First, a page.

The big news yesterday was, of course, the bailout plan for Freddie Mac (FRE) and Fannie Mae (FNM) over the weekend. The world stock markets celebrated the Freddie / Fannie bailout before the US stock market opened Monday morning. Except for the Chinese market, global stock markets were up significantly. The Dow was up more than 300 points at the open and then gradually faded away. The market had some momentum toward the closing and ended up close to a 300 point gain. The question is then: will the upward momentum continue?
Some say this is the catalyst the market needs: removing the uncertainty for both FRE and FNM. At the same time, we all know that the mortgage crisis and the financial sector cannot be cured in one day. The underlying problem may be deeper than everyone has thought.
Although this is good news for the stock market, I am not sure whether this is the bottom yet, because the economic fundamentals are still weak, including continuing high unemployment and lower prices in the housing market. People need to have a steady job before they canbuy a home, and people will not buy a house yet if they believe the price will continue to drop.
However, the good news is that the US government will do whatever it takes to support the housing market. So, the US government is taking a pro-active role to prevent further deterioration of the housing market. Now, the government starts to buy mortgage paper on the open market.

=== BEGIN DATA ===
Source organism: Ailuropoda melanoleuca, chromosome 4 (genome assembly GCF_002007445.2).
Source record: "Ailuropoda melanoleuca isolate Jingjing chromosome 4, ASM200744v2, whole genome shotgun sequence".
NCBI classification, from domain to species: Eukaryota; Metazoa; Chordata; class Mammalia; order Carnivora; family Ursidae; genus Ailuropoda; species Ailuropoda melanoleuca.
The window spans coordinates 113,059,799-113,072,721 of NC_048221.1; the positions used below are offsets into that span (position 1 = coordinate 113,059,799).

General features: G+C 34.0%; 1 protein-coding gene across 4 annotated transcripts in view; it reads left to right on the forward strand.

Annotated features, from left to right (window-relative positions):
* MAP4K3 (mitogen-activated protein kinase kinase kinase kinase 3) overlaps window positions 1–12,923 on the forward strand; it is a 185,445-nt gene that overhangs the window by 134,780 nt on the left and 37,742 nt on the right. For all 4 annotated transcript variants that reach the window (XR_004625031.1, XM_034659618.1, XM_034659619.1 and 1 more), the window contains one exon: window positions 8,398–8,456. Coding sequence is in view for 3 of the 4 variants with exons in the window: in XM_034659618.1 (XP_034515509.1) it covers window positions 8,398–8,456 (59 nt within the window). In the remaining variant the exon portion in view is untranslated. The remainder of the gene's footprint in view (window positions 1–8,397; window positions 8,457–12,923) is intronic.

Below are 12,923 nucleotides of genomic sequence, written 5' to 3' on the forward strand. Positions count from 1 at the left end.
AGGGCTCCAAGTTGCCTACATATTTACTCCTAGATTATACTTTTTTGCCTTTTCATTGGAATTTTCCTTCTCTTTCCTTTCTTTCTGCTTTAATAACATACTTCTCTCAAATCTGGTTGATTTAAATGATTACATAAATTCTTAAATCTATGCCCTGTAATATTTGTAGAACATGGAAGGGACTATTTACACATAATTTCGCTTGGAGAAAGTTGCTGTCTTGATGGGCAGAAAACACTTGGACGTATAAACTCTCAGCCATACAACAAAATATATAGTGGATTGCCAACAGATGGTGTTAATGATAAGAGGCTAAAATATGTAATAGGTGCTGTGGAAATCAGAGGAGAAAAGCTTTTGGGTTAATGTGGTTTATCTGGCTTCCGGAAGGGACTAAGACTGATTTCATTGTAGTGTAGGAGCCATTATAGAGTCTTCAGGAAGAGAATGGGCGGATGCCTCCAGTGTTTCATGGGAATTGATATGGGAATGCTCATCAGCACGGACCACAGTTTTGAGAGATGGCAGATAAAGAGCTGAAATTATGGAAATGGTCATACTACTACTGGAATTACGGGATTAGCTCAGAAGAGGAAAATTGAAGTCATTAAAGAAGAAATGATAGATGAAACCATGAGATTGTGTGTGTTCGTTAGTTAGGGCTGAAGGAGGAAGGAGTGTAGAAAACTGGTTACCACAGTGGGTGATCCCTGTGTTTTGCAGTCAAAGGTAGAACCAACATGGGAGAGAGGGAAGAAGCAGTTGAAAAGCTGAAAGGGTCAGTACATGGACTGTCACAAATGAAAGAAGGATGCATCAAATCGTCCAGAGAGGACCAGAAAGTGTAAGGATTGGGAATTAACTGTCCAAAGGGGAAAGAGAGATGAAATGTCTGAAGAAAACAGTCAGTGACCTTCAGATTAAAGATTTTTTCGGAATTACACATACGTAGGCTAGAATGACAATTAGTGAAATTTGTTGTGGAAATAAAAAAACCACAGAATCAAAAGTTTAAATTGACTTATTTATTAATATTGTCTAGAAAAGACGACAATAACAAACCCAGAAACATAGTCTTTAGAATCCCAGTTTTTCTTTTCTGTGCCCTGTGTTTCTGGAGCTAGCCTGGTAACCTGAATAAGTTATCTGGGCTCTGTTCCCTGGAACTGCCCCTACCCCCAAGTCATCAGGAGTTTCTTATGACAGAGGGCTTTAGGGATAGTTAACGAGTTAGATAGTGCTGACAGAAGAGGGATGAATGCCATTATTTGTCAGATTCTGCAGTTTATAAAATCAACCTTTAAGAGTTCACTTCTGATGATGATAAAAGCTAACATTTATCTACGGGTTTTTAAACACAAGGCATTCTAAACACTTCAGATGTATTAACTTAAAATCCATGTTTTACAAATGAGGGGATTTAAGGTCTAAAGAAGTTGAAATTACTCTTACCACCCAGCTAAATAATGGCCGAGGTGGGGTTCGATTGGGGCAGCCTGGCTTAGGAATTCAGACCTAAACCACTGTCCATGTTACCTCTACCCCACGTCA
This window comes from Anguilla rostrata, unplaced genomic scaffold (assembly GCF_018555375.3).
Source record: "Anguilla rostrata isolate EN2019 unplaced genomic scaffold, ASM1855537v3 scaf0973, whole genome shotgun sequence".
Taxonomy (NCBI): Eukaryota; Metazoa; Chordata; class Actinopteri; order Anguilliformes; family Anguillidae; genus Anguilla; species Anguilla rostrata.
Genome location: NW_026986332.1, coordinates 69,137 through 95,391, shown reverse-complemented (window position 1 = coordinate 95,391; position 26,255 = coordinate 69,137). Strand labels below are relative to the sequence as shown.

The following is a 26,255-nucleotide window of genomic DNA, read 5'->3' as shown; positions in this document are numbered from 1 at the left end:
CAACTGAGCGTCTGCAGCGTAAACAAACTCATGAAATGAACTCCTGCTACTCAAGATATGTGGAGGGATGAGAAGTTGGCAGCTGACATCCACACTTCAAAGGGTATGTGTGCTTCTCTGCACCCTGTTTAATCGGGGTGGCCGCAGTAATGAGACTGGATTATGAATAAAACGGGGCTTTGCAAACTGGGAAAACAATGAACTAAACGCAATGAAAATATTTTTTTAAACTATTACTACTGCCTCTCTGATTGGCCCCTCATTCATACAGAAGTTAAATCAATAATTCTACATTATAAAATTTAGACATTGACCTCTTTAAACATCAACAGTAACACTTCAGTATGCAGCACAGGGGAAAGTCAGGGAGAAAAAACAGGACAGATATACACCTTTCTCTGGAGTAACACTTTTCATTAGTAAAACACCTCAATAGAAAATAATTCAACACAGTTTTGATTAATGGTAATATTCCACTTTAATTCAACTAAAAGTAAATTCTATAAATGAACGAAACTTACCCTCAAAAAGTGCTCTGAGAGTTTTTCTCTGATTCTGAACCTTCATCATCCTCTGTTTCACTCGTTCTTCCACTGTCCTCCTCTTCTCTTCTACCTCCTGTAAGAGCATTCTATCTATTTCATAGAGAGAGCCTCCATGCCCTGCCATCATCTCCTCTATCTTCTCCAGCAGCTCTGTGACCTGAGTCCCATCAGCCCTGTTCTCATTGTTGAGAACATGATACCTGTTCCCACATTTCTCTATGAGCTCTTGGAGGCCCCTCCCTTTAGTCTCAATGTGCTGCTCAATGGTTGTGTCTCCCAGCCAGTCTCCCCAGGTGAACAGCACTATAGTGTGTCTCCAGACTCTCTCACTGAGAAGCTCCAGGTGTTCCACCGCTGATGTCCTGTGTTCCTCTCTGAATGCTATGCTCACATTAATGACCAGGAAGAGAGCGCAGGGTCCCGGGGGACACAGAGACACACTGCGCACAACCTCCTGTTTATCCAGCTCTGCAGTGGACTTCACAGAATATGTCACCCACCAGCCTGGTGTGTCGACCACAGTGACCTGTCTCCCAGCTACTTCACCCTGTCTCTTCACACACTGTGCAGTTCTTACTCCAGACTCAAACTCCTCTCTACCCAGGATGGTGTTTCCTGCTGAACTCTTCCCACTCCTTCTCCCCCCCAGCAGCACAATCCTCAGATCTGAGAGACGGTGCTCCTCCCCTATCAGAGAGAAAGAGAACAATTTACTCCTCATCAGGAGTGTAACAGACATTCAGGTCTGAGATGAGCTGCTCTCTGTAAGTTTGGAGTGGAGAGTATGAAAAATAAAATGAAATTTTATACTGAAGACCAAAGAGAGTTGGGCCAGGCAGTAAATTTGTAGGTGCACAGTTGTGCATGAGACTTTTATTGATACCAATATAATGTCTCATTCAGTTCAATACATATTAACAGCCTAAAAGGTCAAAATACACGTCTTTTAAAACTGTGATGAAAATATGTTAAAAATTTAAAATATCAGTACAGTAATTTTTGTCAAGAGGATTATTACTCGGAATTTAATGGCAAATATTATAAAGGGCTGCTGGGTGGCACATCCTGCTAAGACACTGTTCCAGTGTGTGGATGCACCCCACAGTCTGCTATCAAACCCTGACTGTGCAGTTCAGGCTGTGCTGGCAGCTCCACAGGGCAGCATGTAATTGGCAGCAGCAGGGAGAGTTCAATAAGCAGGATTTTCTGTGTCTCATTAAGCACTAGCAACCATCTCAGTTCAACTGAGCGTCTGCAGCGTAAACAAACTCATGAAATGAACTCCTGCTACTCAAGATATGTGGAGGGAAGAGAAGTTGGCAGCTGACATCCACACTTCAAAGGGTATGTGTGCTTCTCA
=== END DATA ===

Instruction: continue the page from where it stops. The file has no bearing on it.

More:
This action can ease some credit crunch. Hopefully, this will give the lenders more confidence to start lending again. As a result, we may see the mortgage rates begin to drop, and this may give home buyers an incentive.
But the bailout also has negative implications.
The US government is basically holding a lot of problematic mortgage papers. If the housing market continues to weaken, the mortgage paper value will continue to drop. This may cause the US dollar to go down. If global investors lose confidence in US dollar, then the Treasury bond price will suffer and rates will go up. If this is the case, the housing market will not be in better shape. Actually, we may end up with a lower US dollar and higher inflation with higher interest rates.
No one knows what the market will do. It really depends on how the market interprets the bailout. The bailout will no doubt have both positive and negative implications. The question is what investors will focus on – the good or the bad.
Bottom line: The main issue is whether the lenders start lending and home buyers start buying. If not, the US may be in deep financial trouble for a while.